I’m fairly new to SRM, but even so this one seemed like a real head-scratcher! If you happen to be using CA signed certificates on your “protected site” vCenter and “recovery site” vCenter servers, when you come to linking the two SRM sites you encounter SSLHandShake errors – basically SRM assumes you want to use certificates for authentication because you’re using signed certificates. If you use the default self-signed certificates, SRM will default to using password authentication (see SRM Authentication). Where the process fails is during the “configure connection” stage, if either one of your vCenter servers does not have CA signed and the other does (throws an error that they are using different authentication methods) or that you are using self-signed certificates for either SRM installation (throws an error that the certificate or CA could not be trusted).
SRM server 'vc-02.definit.local' cannot do a pair operation. The reason is: Local and remote servers are using different authentication methods.
This had me scratching my head, what seemed to be a common problem wasn’t fixed by the common solution. It was actually my fault – too familiar with the product and setting things up too quickly to test.
I installed a VCSA 5.5 instance in my lab as a secondary site for some testing and during the process found I couldn’t log on to the web client – it failed with the error:
Failed to connect to VMware Lookup Service https://vCVA_IP_address:7444/lookupservice/sdk - SSL certificate verification failed.
I had a closer look at the certificate being generated and noticed that the Subject Name was malformed “CN=vc-02.definit.loca” – that led me to the network config of the VCSA. I’d entered the FQDN into the “host name” field, which was in turn being passed to the certificate generation, truncated and throwing the SSL error. Changing the FQDN back to the host name “VC-02” and regenerating the certificate resolved the issue.
If you do have to follow that process, remember to disable the SSL certificate regeneration after it’s fixed – otherwise you’ll suffer slow boot times!
I’ll put that one down to over-familiarity with the product!
So this morning I took the VMware Infrastructure as a Service exam (VCPVCD510) to gain the VCP5-Cloud qualification. The IaaS exam is available for existing VCP5-DCV holders to take without any other pre-requisites. I am very pleased to say I finished the exam in good time and scored 466/500 – the pass mark is 300.
As a proof of concept I recently tried to virtualize OS X (Mountain Lion) - It is important to note that VMware is now licensed to do so and you can read more here.
The following is an overview of the steps I followed to achieve my goal in some cases it was trial an error as I am not a regular Mac user.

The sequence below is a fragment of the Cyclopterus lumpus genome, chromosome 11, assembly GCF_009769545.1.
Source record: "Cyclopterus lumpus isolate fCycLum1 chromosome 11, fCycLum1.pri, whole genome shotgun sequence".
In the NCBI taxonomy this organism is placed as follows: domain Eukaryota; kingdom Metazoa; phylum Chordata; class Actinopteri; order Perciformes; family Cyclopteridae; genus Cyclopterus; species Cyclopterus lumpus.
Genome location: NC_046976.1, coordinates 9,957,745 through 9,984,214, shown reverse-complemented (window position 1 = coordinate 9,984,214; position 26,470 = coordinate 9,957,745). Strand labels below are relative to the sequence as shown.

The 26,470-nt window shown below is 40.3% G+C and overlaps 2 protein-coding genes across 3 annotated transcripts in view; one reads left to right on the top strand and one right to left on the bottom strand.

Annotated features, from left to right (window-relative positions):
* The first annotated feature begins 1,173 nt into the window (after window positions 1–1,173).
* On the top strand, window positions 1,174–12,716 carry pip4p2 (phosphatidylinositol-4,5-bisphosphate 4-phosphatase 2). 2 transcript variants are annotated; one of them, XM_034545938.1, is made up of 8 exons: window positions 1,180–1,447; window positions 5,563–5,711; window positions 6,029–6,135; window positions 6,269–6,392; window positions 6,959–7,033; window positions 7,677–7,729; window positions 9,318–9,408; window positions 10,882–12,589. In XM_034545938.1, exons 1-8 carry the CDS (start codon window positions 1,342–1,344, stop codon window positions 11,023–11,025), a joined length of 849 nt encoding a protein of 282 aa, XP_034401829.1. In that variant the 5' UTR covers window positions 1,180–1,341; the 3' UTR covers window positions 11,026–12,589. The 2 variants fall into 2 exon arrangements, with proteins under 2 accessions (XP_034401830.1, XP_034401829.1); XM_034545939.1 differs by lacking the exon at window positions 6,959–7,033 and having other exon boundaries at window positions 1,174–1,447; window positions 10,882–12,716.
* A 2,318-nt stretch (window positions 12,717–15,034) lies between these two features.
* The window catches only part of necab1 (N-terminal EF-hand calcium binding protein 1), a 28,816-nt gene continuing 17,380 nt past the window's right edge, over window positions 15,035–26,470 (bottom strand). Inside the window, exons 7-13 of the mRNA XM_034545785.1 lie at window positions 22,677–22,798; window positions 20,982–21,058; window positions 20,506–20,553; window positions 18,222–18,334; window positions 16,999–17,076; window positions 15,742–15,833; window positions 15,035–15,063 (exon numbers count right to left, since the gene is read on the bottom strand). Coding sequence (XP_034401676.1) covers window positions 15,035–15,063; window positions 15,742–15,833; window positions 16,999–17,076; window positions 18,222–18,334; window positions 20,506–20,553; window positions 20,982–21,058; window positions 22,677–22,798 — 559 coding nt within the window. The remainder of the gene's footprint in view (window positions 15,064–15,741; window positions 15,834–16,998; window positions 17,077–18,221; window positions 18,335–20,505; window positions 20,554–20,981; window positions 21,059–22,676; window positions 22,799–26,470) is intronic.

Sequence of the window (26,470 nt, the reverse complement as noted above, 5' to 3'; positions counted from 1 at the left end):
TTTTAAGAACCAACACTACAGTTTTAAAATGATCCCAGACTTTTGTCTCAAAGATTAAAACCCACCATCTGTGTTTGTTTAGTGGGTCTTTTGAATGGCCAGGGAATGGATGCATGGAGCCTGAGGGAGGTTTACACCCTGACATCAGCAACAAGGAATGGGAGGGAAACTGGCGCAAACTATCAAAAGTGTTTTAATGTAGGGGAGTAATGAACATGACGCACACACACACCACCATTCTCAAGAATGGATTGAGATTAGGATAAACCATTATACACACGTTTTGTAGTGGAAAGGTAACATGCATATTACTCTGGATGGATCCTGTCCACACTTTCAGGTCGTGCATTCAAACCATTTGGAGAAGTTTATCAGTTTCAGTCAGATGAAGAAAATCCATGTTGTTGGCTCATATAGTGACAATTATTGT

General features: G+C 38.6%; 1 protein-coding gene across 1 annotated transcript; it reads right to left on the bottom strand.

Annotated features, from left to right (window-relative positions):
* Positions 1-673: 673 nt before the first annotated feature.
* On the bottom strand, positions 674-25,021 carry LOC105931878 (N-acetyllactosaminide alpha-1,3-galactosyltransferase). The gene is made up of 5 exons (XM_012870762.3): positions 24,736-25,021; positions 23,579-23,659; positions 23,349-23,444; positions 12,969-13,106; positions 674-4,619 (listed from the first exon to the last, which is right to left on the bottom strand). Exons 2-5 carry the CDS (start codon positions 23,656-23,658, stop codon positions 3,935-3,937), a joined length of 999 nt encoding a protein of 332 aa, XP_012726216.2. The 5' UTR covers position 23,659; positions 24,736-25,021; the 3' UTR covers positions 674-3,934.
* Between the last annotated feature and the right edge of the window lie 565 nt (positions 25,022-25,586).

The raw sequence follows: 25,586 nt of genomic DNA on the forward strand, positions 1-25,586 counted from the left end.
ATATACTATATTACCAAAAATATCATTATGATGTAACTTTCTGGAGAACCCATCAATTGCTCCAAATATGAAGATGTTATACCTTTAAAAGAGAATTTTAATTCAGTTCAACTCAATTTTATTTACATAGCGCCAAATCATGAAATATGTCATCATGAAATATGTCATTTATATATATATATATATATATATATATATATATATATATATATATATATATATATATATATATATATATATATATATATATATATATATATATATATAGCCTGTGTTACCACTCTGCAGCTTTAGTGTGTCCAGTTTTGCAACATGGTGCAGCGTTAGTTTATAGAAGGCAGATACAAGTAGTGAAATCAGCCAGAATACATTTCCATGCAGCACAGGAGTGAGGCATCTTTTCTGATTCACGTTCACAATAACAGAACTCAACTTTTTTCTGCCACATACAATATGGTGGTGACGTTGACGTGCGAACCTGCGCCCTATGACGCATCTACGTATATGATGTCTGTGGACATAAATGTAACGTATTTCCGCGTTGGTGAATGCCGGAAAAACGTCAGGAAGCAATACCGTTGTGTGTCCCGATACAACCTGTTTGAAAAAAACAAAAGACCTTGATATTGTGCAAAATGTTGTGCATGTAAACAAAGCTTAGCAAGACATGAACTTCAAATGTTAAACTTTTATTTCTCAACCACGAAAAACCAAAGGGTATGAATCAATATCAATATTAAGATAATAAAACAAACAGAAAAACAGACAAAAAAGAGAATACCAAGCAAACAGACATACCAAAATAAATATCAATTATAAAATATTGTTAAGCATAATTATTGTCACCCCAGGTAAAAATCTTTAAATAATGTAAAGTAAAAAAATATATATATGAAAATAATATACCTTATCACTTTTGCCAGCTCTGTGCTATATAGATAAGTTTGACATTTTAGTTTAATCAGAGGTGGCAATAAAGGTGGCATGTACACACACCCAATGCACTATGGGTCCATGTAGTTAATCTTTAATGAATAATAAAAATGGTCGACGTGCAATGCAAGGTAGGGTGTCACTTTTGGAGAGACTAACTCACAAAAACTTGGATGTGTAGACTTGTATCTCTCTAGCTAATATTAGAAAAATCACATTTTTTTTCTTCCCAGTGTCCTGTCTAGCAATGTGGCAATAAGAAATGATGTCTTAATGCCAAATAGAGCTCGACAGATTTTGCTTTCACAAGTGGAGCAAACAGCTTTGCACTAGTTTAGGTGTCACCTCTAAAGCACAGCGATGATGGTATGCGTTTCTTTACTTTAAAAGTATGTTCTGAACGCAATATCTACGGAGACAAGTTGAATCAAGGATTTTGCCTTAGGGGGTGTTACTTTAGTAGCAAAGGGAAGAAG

As OS X requires Apple hardware to run you will have to find yourself a Mac that will install and run ESXi. You can check VMware's HCL even though the results only listed MacPro5,1 I was able to run ESXi 5.1 on a MacPro4,1. I did try it on an earlier MacPro but no joy. For this proof of concept test i have the following hardware.
- 2x 4core MacPro4,1
- 7GB Ram
- Single 1TB SATA Drive
I am also aware others have used Mac mini's as Lab machines but I will not cover that here.
The installation is simple, by burning an ISO with ESXi 5.1 and booting the MacPro from the CD and then follow the usual steps to deploy ESXi.
Note - if you find nothing happens and you end up with a black screen with "Select CD-ROM boot type" its likely your MacPro cannot run ESXi though I have read a few article where individuals have performed firmware updates etc.
Once you have have ESXi installed configure it in what ever fashion you wish (a static IP is never a bad idea)
According to VMware, Infrastructure Navigator is
…a component of the VMware vCenter Operations Management Suite. It automatically discovers application services, visualizes relationships and maps dependencies of applications on virtualized compute, storage and network resources.
Effectively it takes a look at the network connections that are running between your VMs (and physical servers) and works out which applications and services are running on each, and the dependencies – both upstream and downstream – for each VM.
This is particularly useful in large enterprise environments where perhaps application developers have not (shock) documented the dependencies for a particular application. I can think of several times when I’ve been 100% confident that (according to all the documentation provided) I can decommission a server, or the service running on a server, only to have to turn it back on due to a production outage – because an un-documented dependency exists.
Effectively, Infrastructure Navigator leverages VMware Tools to run a netstat command on each VM and work out what connections are being used. It comes with a library of already classified services – e.g. MSSQL running on port 1433 is a pretty obvious service. Non-classified services (or services configured for running on a non-standard port) can be easily added to the library to build up a detailed picture of which VMs depend on each other (as well as “unmanaged” servers/services that are out of the scope of vCenter).